There are other reasons for repeating “Shalom Aleichem” three times during Kiddush Levanah. Bnei Yissas’char (Ma’amarim 4 and 5, Kiddush Hachodesh) writes: “According to the holy words of the Arizal, we say ‘Shalom Aleichem’ three times after reciting birkat ha’levanah because the very first kitrug [denouncement, which is the diametric opposite of shalom (harmony)] was caused by the moon, who said (Chullin 60b): ‘It is impossible for two kings to wear one crown.’ The moon was then ordered to diminish itself in size.

“However, as a consolation, the Gemara states that G-d told the moon that just like it is sometimes referred to as the small luminary – ‘ha’maor hakatan’ – so too righteous men shall sometimes be called ‘small.’ Thus we find that our Patriarch Jacob is called katan (Amos 7:2, referring to the Jewish nation), we have Shmuel Hakatan (the Tanna Samuel), and David (I Samuel 17:14), who was the katan among his brothers.” Bnei Yissas’char states that these three instances serve as further reason for the triple repetition of “Shalom Aleichem.”

He continues: “Now our blessing for the moon is that its blemish be repaired, and it restored to its wholeness, so that the light of the moon [once again] matches the light of the sun, resulting in the original harmony [at the time of creation]. Thus, as the prophet Isaiah states (11:6), ‘Vegar ze’ev im keves ve’namer im gedi yirbatz – The wolf shall dwell with the sheep and the leopard with the kid.’ Therefore, at the blessing of the moon, we say to each other ‘Shalom Aleichem – Peace be unto you.’ ” This concludes the Arizal’s statement, as discussed by Bnei Yissas’char.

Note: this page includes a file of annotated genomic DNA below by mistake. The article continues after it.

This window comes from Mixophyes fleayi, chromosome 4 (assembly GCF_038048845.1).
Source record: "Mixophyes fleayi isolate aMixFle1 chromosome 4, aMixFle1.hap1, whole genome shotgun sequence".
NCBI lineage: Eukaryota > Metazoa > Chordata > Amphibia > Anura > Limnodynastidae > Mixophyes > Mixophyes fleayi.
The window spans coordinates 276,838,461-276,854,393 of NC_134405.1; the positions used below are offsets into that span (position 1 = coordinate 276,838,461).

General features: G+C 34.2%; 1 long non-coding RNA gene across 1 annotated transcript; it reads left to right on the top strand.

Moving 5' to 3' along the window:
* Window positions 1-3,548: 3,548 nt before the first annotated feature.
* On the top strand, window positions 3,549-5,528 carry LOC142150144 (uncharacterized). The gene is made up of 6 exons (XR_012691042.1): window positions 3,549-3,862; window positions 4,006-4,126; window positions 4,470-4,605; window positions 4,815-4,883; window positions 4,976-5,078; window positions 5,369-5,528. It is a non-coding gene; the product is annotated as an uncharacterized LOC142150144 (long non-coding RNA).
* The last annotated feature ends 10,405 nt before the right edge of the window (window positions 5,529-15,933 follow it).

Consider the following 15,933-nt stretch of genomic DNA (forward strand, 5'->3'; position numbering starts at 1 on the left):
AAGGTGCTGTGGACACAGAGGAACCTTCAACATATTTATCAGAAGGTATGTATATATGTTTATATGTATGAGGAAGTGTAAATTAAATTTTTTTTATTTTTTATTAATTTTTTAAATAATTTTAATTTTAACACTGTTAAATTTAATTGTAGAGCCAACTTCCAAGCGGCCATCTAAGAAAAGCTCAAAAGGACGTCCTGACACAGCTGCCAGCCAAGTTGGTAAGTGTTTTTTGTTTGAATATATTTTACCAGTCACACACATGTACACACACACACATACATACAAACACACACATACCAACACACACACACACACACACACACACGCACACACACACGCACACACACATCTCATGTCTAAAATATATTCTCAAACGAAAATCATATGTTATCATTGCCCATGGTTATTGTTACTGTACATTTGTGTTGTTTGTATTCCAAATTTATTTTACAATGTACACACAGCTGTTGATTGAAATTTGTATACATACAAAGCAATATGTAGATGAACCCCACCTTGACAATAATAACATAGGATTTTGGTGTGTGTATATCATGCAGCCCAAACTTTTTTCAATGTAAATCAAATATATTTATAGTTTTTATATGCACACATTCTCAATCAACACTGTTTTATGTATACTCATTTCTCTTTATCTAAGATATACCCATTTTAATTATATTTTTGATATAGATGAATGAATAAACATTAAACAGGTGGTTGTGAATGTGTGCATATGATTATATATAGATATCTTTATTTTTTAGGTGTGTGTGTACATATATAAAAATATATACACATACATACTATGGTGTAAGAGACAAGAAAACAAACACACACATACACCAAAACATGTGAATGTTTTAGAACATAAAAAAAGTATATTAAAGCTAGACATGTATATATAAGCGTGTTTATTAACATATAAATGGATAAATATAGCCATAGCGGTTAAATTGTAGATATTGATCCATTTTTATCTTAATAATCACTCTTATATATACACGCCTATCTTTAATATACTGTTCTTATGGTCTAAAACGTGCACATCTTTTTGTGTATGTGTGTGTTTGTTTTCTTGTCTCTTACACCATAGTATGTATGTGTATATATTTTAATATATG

About the Author: Rabbi Yaakov Klass, rav of Congregation K’hal Bnei Matisyahu in Flatbush, Brooklyn, is Torah Editor of The Jewish Press. He can be contacted at yklass@jewishpress.com.


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Question: I recently returned from a trip abroad and wanted to say HaGomel. When I mentioned this to the officers of my synagogue, however, they told me – as per the instructions of the synagogue’s rabbi – that I would have to wait until Shabbos to do so. I was not given any reason for this and did not wish to display my ignorance, so I quietly acquiesced. Can you please explain why I had to wait?

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Question: I recently returned from a trip abroad and wanted to say HaGomel. When I mentioned this to the officers of my synagogue, however, they told me – as per the instructions of the synagogue’s rabbi – that I would have to wait until Shabbos to do so. I was not given any reason for this and did not wish to display my ignorance, so I quietly acquiesced. Can you please explain why I had to wait?

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Question: I recently returned from a trip abroad and wanted to say HaGomel. When I mentioned this to the officers of my synagogue, however, they told me – as per the instructions of the synagogue’s rabbi – that I would have to wait until Shabbos to do so. I was not given any reason for this and did not wish to display my ignorance, so I quietly acquiesced. Can you please explain why I had to wait?